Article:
B.C. Court of Appeal upholds judicial intervention to trim legal bill to $5 million
Three judges on B.C.'s highest court have declared in a recent ruling that lawyers are "not venture capitalists".
And therefore, their bills "must not be so disproportionate to the work done as to impugn the integrity of the legal profession".
Writing for the trio, Justice Mary Newbury dismissed an appeal by the law firm of Hungerford Tomyn Lawrenson and Nichols against a B.C. Supreme Court ruling that shaved $4 million off its bill.
"The Court agreed with the chambers judge that the fee in this case was excessive in light of the statutory factors and all other circumstances to be considered, including those unique to contingency fee agreements and including the work actually done by the Firm," Newbury wrote.
The judges also dismissed a cross-appeal from the client, Kirsten Mide-Wilson, who wanted her bill reduced to $2.5 million.
Last year, the Straight reported that the law firm originally submitted a bill of $16.97 million to Mide-Wilson under a contingency-fee agreement.
This came after lawyers Gavin Crickmore and Harry Tomyn successfully obtained a settlement in the estate of Mide-Wilson's grandfather Jack Cewe.
Cewe, a deceased construction magnate, had written several wills. One awarded the bulk of the estate to his long-term lover, Alice Gibson, and Cewe's financial adviser, George Home.
The law firm negotiated the settlement after eight months of work and prior to going to examination for discovery.
Under the terms, the law firm was permitted to collect 20 percent of the value of the award, which Newbury's ruling estimated at $100 million.
Mide-Wilson, however, had previously argued that the estate was only worth $44.7 million.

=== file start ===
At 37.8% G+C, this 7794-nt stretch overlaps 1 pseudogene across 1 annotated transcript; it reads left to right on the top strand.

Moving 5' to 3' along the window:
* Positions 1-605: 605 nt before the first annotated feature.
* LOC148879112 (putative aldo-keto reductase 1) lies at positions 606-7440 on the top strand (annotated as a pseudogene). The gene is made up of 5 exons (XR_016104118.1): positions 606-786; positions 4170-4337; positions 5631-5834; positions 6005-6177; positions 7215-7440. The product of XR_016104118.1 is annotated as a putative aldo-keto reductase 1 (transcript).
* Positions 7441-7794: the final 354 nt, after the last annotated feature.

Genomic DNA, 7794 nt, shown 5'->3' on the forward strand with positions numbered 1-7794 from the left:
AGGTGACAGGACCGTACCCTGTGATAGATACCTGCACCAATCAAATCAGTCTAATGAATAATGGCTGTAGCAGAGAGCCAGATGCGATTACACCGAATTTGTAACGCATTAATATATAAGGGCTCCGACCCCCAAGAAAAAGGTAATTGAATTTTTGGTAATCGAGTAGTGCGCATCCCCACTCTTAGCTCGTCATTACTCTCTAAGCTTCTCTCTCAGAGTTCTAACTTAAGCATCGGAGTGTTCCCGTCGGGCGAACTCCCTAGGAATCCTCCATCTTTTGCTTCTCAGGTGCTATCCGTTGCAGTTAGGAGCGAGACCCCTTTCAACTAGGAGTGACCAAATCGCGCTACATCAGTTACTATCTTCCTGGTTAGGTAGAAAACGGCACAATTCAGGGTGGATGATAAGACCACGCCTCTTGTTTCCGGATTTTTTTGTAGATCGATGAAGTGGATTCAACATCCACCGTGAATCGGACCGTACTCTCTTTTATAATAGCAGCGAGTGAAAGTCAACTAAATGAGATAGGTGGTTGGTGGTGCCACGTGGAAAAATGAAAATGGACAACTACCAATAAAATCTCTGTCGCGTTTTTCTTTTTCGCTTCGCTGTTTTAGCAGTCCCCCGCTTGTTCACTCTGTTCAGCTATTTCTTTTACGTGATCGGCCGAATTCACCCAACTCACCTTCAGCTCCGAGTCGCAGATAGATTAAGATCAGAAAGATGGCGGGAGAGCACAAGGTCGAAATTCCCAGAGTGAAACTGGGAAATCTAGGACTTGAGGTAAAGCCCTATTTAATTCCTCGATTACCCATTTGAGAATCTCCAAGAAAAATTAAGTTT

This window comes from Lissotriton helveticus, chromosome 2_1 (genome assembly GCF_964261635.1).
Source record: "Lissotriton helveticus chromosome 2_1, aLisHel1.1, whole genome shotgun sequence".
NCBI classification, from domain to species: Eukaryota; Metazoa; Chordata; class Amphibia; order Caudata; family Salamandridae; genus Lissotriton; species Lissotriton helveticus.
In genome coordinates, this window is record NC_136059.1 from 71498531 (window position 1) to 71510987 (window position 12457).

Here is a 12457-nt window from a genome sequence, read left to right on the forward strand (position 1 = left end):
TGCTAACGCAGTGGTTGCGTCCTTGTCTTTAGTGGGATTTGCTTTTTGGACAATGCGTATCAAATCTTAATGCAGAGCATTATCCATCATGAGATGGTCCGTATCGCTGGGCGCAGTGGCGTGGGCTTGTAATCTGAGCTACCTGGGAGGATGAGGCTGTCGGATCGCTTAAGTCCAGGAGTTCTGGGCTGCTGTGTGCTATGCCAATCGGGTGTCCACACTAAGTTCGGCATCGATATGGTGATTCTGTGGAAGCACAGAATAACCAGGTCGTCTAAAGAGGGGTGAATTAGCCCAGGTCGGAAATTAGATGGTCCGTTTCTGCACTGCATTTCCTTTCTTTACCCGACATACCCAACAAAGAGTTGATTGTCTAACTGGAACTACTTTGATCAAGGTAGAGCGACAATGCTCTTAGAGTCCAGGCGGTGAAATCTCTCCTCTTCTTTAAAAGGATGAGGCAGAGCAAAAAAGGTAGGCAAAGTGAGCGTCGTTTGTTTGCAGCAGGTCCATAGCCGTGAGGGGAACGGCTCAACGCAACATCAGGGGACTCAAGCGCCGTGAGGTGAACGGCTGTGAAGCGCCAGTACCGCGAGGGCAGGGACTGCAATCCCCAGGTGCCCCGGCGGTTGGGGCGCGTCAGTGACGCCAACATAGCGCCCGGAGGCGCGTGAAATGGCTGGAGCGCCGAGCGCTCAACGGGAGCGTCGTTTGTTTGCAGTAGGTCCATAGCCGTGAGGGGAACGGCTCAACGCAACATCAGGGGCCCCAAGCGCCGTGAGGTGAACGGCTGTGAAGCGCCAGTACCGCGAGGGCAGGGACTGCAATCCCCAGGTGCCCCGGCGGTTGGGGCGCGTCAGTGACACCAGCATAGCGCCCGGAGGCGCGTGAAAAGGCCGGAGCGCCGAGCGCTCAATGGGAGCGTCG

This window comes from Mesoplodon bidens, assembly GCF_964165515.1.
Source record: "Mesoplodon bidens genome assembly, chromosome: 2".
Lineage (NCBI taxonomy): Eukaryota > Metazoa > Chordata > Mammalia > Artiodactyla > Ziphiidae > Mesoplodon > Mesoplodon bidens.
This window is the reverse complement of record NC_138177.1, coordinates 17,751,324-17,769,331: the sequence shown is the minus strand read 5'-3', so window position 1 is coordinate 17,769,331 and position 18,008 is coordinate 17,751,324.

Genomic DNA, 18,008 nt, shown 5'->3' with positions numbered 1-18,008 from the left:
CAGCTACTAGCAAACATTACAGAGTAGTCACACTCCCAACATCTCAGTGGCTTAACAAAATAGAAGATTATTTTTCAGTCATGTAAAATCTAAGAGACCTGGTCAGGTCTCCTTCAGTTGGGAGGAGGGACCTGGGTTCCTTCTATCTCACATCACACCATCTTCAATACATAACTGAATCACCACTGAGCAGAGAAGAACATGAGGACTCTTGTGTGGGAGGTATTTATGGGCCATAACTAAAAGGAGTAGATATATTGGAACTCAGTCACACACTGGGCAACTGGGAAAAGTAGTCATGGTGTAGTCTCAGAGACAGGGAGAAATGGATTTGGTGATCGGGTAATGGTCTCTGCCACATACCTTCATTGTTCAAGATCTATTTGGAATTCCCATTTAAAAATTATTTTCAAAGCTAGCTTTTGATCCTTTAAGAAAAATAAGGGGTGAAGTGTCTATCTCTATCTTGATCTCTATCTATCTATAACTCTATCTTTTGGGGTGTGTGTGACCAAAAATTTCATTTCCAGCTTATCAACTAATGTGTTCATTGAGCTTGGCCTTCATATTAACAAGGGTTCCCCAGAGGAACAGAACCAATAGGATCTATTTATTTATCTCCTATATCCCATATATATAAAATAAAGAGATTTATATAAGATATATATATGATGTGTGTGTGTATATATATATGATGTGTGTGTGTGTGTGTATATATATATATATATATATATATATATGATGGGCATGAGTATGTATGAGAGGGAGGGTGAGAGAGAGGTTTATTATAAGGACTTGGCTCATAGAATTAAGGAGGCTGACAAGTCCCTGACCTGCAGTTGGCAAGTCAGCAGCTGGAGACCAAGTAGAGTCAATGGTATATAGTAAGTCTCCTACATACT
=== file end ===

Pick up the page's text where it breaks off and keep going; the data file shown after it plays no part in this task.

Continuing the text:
Initially, Hungerford Tomyn Lawrenson and Nichols offered to reduce its bill from $16.97 million to $12 million.
Mide-Wilson rejected this and challenged the validity of the contingency agreement.
A registrar, Kathryn Sainty, later upheld the arrangement, but reduced the fee to $9 million.
That prompted Mide-Wilson to have this decision reviewed in B.C. Supreme Court. There Justice Richard Goepel substituted a $5-million award.
Goepel also upheld the legal arrangement.
"A contingency fee agreement is not a lottery ticket," Goepel declared at the time to justify the lower fee.
Newbury's recent ruling stated that an "important purpose of contingency fee agreements was to ensure access to justice".
"However, such agreements have always been regulated and subject to court supervision, in large part to ensure the integrity of the legal profession is maintained," she added.
The B.C. Court of Appeal decision also stated that a $5-million fee "is not an exorbitant or grossly excessive amount that would reflect negatively on the integrity of the profession".
There was no determination made on the value of Cewe's estate.